Not being able to get into the Notre-Dame de l’Assomption church, due to preparations for a funeral being underway, I had a little time to have a look around the grounds of the adjacent St Joseph’s College. It was there I came across a commemorative monument recognising 116 years of Marist Brothers’ service to education on the Ile des Pins, through their operation of St Joseph’s, which opened here in 1877.
Worthy a quick look if time permits.
What makes the monument particularly interesting (and its raison d’être) is that it was dedicated in 1999 – the year in which Saint Marcellin Champagnat was canonised by Pope John Paul II. It recognises St Marcellin.
For those, like me, not familiar with all the Catholic saints, Marcellin Champagnat was the founder of the Marist Brothers, a congregation within the Catholic Church devoted to Mary and dedicated to education.
Champagnat, a child of the French Revolution, who, despite his dedication to education as an adult, was a typical illiterate French peasant who left school early for a life on the farm. A visiting priest persuaded him to study for the priesthood. He still found study difficult and became a member of the ‘Happy Gang’ and a familiar sight in the taverns of Verrières-en-Forez, where he was studying. He eventually moderated his behaviour and was ordained a priest in 1816. He, along with other seminarians, soon founded ‘The Society of Mary’ which trained members (Brothers) to work with deprived children in rural areas and give them a Christian/ Catholic education.
In 1817 he persuaded Jean-Marie Granjon and Jean-Baptiste Audras, to join him in forming the nucleus of the Marist Brothers and in 1818 the first Marist School opened. It wasn’t until 1863 that the brotherhood, the Fratres Maristae a Scholis (Marist Brothers of the Schools), was formally approved by Pope Pius IX. Until then the order was officially called Les Petits Frères de Marie or Little Brothers of Mary.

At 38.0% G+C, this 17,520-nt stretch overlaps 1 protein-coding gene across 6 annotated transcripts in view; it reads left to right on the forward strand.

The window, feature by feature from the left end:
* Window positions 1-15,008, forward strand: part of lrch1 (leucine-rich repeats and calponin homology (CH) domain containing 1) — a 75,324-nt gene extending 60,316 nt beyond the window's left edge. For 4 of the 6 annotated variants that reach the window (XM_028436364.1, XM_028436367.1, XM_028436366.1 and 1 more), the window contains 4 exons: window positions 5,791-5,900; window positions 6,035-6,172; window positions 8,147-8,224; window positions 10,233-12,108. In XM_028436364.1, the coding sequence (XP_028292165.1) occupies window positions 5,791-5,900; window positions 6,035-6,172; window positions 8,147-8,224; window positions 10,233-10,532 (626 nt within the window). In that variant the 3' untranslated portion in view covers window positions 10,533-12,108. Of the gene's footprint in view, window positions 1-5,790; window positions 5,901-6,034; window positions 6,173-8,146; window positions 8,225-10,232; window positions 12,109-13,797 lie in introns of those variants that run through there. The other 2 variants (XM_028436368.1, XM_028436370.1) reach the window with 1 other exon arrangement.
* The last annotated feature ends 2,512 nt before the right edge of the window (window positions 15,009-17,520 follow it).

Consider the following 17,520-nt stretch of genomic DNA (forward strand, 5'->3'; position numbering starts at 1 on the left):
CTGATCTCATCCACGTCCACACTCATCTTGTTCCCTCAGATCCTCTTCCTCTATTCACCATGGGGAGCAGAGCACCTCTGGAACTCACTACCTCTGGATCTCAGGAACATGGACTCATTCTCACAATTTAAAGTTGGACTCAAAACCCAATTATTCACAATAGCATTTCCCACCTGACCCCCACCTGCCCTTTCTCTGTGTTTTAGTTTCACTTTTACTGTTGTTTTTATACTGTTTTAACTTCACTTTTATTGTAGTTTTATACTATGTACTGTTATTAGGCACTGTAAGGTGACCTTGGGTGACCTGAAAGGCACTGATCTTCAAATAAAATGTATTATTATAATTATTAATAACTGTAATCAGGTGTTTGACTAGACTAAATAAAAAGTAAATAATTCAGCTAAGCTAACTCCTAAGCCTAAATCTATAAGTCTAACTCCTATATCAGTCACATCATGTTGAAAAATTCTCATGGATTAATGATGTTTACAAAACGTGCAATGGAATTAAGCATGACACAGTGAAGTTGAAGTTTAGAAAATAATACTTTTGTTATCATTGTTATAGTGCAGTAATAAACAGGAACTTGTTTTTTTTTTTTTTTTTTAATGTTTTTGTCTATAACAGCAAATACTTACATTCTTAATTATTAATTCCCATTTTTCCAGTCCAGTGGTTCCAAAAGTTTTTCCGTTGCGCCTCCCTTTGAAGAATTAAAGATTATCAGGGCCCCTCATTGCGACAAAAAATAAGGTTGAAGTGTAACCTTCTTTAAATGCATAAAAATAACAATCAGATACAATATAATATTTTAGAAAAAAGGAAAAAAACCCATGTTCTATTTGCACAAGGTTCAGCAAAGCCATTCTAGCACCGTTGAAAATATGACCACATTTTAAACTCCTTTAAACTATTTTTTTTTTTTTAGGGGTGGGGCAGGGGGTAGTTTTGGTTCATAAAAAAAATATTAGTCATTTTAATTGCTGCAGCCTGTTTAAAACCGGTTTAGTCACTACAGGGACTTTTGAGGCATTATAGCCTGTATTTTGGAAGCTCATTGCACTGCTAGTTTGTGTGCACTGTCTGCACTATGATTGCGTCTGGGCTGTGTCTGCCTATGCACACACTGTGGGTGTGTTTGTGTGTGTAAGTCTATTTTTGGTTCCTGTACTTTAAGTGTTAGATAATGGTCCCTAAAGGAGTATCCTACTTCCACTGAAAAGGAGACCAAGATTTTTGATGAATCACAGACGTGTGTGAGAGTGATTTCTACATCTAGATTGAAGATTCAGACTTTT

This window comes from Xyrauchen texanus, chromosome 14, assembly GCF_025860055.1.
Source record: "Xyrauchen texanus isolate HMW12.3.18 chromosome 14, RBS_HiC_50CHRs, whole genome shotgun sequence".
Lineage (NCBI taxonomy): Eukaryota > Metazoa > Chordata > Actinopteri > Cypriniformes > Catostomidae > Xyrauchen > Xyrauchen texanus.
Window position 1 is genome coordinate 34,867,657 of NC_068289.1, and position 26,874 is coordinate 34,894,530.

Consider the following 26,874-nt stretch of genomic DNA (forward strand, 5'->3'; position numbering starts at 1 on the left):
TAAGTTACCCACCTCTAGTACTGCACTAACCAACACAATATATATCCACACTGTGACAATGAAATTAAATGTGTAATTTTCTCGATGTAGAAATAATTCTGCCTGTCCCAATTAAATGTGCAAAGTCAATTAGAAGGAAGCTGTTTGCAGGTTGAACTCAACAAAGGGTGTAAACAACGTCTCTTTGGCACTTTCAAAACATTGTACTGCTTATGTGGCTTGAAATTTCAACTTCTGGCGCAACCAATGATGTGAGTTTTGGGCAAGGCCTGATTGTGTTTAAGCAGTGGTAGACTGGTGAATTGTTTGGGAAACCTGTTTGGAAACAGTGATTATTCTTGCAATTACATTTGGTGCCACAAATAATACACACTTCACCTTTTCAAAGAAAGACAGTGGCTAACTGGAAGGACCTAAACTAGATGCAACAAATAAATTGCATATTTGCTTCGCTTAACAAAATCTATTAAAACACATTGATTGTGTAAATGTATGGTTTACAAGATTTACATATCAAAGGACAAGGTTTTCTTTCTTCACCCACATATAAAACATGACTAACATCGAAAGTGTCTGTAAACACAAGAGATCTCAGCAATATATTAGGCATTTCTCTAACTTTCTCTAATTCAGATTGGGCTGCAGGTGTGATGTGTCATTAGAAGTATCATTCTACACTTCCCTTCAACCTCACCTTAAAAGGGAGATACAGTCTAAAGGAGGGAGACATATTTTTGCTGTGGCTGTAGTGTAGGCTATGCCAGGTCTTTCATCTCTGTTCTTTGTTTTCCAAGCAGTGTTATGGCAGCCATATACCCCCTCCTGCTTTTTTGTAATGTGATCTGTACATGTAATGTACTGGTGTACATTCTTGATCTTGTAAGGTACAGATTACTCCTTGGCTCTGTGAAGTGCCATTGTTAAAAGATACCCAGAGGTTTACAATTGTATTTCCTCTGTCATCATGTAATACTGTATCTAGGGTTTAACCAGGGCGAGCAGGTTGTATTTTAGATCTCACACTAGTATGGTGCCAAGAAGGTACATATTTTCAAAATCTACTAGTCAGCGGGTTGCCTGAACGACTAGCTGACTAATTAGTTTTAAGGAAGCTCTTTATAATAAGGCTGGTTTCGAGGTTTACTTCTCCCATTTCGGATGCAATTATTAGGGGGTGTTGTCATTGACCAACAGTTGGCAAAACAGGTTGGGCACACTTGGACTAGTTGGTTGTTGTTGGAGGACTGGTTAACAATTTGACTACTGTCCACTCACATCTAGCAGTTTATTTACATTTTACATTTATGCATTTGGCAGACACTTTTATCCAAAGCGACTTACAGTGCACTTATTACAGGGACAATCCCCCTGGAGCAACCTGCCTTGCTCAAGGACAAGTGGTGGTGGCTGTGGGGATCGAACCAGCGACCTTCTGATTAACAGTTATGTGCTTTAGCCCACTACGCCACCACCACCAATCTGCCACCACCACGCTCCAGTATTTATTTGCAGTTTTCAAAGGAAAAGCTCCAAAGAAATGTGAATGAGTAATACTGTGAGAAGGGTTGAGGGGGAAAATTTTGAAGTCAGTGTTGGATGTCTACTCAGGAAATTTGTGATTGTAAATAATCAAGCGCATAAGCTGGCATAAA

Champagnat died of cancer on 6 June 1840 by which time there were 278 Brothers and 48 Marist schools in France and the South Pacific. St Joseph’s on the Ile des Pins, as indicated above, opened in 1877 and operated under the ownership of the Marists until 1993 (hence the 116 years referred to earlier).
The attached picture of Saint Marcellin Champagnat in ‘open source’ courtesy of Wikipedia.
This blog entry is one of a group (loop) of entries based on my trip to Ile des Pins, New Caledonia. I suggest you continue with my next entry – Pirogues And Pancakes At The Bay – or to start the loop at the beginning go to my introductory entry – No Hurries, No Worries.